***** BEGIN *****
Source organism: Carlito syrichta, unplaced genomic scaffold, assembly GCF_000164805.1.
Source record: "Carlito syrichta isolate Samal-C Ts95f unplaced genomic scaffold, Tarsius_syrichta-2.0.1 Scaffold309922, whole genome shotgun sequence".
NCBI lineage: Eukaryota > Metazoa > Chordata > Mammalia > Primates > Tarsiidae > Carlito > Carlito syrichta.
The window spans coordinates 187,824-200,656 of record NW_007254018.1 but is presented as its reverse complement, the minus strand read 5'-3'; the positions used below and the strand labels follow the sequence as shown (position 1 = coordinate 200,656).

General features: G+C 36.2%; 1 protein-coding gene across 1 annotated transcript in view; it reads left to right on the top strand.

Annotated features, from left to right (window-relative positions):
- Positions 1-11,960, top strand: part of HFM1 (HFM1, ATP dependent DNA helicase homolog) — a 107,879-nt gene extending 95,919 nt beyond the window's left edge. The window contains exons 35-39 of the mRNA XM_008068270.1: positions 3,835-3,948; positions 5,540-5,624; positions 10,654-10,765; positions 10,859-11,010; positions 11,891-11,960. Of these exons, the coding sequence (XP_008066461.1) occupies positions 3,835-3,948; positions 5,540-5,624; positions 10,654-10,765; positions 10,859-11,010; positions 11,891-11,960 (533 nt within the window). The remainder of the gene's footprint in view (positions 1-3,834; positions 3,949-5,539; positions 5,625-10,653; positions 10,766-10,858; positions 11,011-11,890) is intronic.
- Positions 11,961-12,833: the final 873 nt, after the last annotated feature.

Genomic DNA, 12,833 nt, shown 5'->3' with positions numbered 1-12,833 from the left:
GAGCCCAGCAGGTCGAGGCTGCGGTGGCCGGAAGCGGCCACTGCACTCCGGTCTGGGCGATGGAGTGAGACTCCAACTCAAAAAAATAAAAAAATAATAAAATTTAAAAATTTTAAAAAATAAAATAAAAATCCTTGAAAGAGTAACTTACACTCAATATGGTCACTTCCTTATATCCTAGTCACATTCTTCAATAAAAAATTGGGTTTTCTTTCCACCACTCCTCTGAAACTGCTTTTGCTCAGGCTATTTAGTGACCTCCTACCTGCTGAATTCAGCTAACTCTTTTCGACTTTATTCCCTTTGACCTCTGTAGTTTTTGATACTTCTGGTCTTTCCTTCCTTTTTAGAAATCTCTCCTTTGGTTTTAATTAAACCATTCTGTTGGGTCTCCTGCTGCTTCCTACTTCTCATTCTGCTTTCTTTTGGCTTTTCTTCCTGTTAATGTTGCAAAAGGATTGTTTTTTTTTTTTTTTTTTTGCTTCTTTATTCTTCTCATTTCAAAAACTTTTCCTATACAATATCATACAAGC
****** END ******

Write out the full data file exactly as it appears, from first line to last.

Source organism: Carlito syrichta, unplaced genomic scaffold, assembly GCF_000164805.1.
Source record: "Carlito syrichta isolate Samal-C Ts95f unplaced genomic scaffold, Tarsius_syrichta-2.0.1 Scaffold309922, whole genome shotgun sequence".
NCBI lineage: Eukaryota > Metazoa > Chordata > Mammalia > Primates > Tarsiidae > Carlito > Carlito syrichta.
The window spans coordinates 187,824-200,656 of record NW_007254018.1 but is presented as its reverse complement, the minus strand read 5'-3'; the positions used below and the strand labels follow the sequence as shown (position 1 = coordinate 200,656).

General features: G+C 36.2%; 1 protein-coding gene across 1 annotated transcript in view; it reads left to right on the top strand.

Annotated features, from left to right (window-relative positions):
- Positions 1-11,960, top strand: part of HFM1 (HFM1, ATP dependent DNA helicase homolog) — a 107,879-nt gene extending 95,919 nt beyond the window's left edge. The window contains exons 35-39 of the mRNA XM_008068270.1: positions 3,835-3,948; positions 5,540-5,624; positions 10,654-10,765; positions 10,859-11,010; positions 11,891-11,960. Of these exons, the coding sequence (XP_008066461.1) occupies positions 3,835-3,948; positions 5,540-5,624; positions 10,654-10,765; positions 10,859-11,010; positions 11,891-11,960 (533 nt within the window). The remainder of the gene's footprint in view (positions 1-3,834; positions 3,949-5,539; positions 5,625-10,653; positions 10,766-10,858; positions 11,011-11,890) is intronic.
- Positions 11,961-12,833: the final 873 nt, after the last annotated feature.

Genomic DNA, 12,833 nt, shown 5'->3' with positions numbered 1-12,833 from the left:
GAGCCCAGCAGGTCGAGGCTGCGGTGGCCGGAAGCGGCCACTGCACTCCGGTCTGGGCGATGGAGTGAGACTCCAACTCAAAAAAATAAAAAAATAATAAAATTTAAAAATTTTAAAAAATAAAATAAAAATCCTTGAAAGAGTAACTTACACTCAATATGGTCACTTCCTTATATCCTAGTCACATTCTTCAATAAAAAATTGGGTTTTCTTTCCACCACTCCTCTGAAACTGCTTTTGCTCAGGCTATTTAGTGACCTCCTACCTGCTGAATTCAGCTAACTCTTTTCGACTTTATTCCCTTTGACCTCTGTAGTTTTTGATACTTCTGGTCTTTCCTTCCTTTTTAGAAATCTCTCCTTTGGTTTTAATTAAACCATTCTGTTGGGTCTCCTGCTGCTTCCTACTTCTCATTCTGCTTTCTTTTGGCTTTTCTTCCTGTTAATGTTGCAAAAGGATTGTTTTTTTTTTTTTTTTTTTGCTTCTTTATTCTTCTCATTTCAAAAACTTTTCCTATACAATATCATACAAGC